Forum for Science, Industry and Business

Sponsored by:     3M 
Search our Site:

 

Baby booms and birth control in space

26.09.2007
Stars in galaxies are a bit similar to people: during the first phase of their existence they grow rapidly, after which a stellar birth control occurs in most galaxies.

Thanks to new observations from Dutch astronomer Mariska Kriek with the Gemini Telescope on Hawaii and the Very Large Telescope (VLT) in Chile, it is now known that a part of the heavy galaxies already stopped forming stars when the universe was still a toddler, about 3 billion years old. Astronomers suspect that black holes exert an influence on this halt in births.

Heavy galaxies are a boring phenomenon in the modern universe. They have an elliptical or a round form, the stars are evenly distributed over the galaxies and no more new stars are formed. The large quantities of stars, about 10 billion, and the current, low birth rate point to the fact that star formation must have been much higher in the past. When were these stars formed and why did the star formation subsequently stop?

Black holes as a birth control measure

The finite speed of light makes it possible to study the universe when it was much younger than now. With the help of spectrographs, such as the Gemini Near-InfraRed Spectrograph and SINFONI on the VLT, Mariska Kriek and her colleagues studied 36 heavy galaxies in the early universe. These galaxies are so far away that the light from them has taken 11 billion years to reach us. Interestingly the researchers found no signs of star formation for a large proportion of the galaxies observed. This new discovery contributes to the growing mass of evidence that the formation of new stars in heavy galaxies is strongly inhibited after an explosive baby boom.

This 'halt in births' is possibly due to the influence of the enormous black holes in the middle of the galaxies. The large amount of material attracted by these black holes generates enormous quantities of energy that subsequently heats up the gas in the galaxy. As a result of this heating the gas is no longer able to form new stars. The researchers did indeed discover a black hole in a number of the galaxies they investigated. These were mainly the galaxies where the star formation was inhibited less than 1 billion years ago. These results support the idea that black holes limit the birth of new stars.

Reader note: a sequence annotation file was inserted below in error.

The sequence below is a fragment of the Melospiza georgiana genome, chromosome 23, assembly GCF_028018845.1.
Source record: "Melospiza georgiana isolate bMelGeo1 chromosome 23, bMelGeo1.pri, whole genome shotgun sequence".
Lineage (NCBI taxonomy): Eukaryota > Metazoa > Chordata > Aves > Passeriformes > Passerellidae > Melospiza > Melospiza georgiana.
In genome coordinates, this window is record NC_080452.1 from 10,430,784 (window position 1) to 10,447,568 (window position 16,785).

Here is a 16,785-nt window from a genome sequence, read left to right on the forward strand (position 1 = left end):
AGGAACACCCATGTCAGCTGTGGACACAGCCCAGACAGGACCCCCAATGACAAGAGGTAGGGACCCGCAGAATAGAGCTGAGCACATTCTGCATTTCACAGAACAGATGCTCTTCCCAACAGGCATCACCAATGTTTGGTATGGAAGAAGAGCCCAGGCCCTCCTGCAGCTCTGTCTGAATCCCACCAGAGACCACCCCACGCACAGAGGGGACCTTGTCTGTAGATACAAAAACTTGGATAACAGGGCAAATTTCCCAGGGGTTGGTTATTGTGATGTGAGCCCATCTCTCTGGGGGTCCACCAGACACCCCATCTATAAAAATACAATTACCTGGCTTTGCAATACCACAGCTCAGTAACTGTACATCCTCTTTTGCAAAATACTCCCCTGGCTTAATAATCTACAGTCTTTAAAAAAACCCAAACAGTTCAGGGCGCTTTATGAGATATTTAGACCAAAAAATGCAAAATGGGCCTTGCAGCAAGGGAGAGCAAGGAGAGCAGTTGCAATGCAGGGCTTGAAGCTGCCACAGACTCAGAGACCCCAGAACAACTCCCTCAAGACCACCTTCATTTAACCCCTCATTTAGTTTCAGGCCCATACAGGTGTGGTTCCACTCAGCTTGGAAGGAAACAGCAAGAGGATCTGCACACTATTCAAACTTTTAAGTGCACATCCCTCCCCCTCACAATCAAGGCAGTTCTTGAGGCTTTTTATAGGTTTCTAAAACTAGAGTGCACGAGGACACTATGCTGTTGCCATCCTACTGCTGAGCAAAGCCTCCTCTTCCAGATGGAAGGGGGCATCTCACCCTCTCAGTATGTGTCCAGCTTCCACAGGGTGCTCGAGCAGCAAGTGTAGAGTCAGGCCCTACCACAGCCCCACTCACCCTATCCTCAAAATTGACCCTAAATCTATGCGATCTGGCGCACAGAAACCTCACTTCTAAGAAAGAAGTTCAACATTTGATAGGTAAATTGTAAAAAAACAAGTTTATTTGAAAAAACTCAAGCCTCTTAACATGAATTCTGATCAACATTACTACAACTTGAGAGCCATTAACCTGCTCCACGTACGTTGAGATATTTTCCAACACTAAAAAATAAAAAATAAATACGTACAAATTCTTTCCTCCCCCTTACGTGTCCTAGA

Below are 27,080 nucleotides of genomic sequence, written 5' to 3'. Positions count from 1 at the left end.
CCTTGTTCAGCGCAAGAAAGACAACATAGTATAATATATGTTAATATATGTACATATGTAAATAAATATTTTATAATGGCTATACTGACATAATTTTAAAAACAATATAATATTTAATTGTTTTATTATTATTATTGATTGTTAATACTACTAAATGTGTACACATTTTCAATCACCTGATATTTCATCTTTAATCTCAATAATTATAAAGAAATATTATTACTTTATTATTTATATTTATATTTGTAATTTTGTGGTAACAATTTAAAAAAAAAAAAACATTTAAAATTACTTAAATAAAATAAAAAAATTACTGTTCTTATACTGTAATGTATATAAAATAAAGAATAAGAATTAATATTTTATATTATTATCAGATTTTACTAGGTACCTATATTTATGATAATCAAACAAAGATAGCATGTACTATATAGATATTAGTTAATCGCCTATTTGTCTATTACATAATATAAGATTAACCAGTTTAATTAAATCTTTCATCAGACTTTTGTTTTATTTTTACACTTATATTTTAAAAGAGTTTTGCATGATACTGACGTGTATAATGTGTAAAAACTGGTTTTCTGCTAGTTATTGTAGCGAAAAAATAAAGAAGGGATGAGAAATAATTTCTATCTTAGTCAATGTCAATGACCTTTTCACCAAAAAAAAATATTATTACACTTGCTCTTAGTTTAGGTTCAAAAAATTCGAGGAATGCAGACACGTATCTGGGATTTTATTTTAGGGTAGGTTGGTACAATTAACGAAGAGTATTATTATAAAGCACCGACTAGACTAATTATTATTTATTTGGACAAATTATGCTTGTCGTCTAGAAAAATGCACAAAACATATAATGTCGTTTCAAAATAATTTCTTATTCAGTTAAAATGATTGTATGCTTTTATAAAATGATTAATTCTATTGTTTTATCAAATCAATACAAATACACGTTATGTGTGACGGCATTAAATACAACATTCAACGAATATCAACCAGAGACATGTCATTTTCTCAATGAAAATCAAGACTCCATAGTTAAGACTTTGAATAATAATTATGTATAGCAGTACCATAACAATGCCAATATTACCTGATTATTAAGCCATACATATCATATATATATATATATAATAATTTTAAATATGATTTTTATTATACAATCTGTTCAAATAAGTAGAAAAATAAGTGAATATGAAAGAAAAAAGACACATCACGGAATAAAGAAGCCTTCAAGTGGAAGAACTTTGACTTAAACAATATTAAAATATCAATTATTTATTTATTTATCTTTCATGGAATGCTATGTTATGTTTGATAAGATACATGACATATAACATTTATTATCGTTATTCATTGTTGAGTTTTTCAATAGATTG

Mariska Kriek | alfa
Further information:
http://www.strw.leidenuniv.nl
http://www.nwo.nl/nwohome.nsf/pages/NWOA_76TGL7_Eng

More articles from Physics and Astronomy:

nachricht Pulses of electrons manipulate nanomagnets and store information
21.07.2017 | American Institute of Physics

nachricht Vortex photons from electrons in circular motion
21.07.2017 | National Institutes of Natural Sciences

All articles from Physics and Astronomy >>>

The most recent press releases about innovation >>>

Die letzten 5 Focus-News des innovations-reports im Überblick:

Im Focus: Manipulating Electron Spins Without Loss of Information

Physicists have developed a new technique that uses electrical voltages to control the electron spin on a chip. The newly-developed method provides protection from spin decay, meaning that the contained information can be maintained and transmitted over comparatively large distances, as has been demonstrated by a team from the University of Basel’s Department of Physics and the Swiss Nanoscience Institute. The results have been published in Physical Review X.

For several years, researchers have been trying to use the spin of an electron to store and transmit information. The spin of each electron is always coupled...

Im Focus: The proton precisely weighted

What is the mass of a proton? Scientists from Germany and Japan successfully did an important step towards the most exact knowledge of this fundamental constant. By means of precision measurements on a single proton, they could improve the precision by a factor of three and also correct the existing value.

To determine the mass of a single proton still more accurate – a group of physicists led by Klaus Blaum and Sven Sturm of the Max Planck Institute for Nuclear...

Im Focus: On the way to a biological alternative

A bacterial enzyme enables reactions that open up alternatives to key industrial chemical processes

The research team of Prof. Dr. Oliver Einsle at the University of Freiburg's Institute of Biochemistry has long been exploring the functioning of nitrogenase....

Im Focus: The 1 trillion tonne iceberg

Larsen C Ice Shelf rift finally breaks through

A one trillion tonne iceberg - one of the biggest ever recorded -- has calved away from the Larsen C Ice Shelf in Antarctica, after a rift in the ice,...

Im Focus: Laser-cooled ions contribute to better understanding of friction

Physics supports biology: Researchers from PTB have developed a model system to investigate friction phenomena with atomic precision

Friction: what you want from car brakes, otherwise rather a nuisance. In any case, it is useful to know as precisely as possible how friction phenomena arise –...

All Focus news of the innovation-report >>>

Anzeige

Anzeige

Event News

Closing the Sustainability Circle: Protection of Food with Biobased Materials

21.07.2017 | Event News

»We are bringing Additive Manufacturing to SMEs«

19.07.2017 | Event News

The technology with a feel for feelings

12.07.2017 | Event News

 
Latest News

NASA looks to solar eclipse to help understand Earth's energy system

21.07.2017 | Earth Sciences

Stanford researchers develop a new type of soft, growing robot

21.07.2017 | Power and Electrical Engineering

Vortex photons from electrons in circular motion

21.07.2017 | Physics and Astronomy

VideoLinks
B2B-VideoLinks
More VideoLinks >>>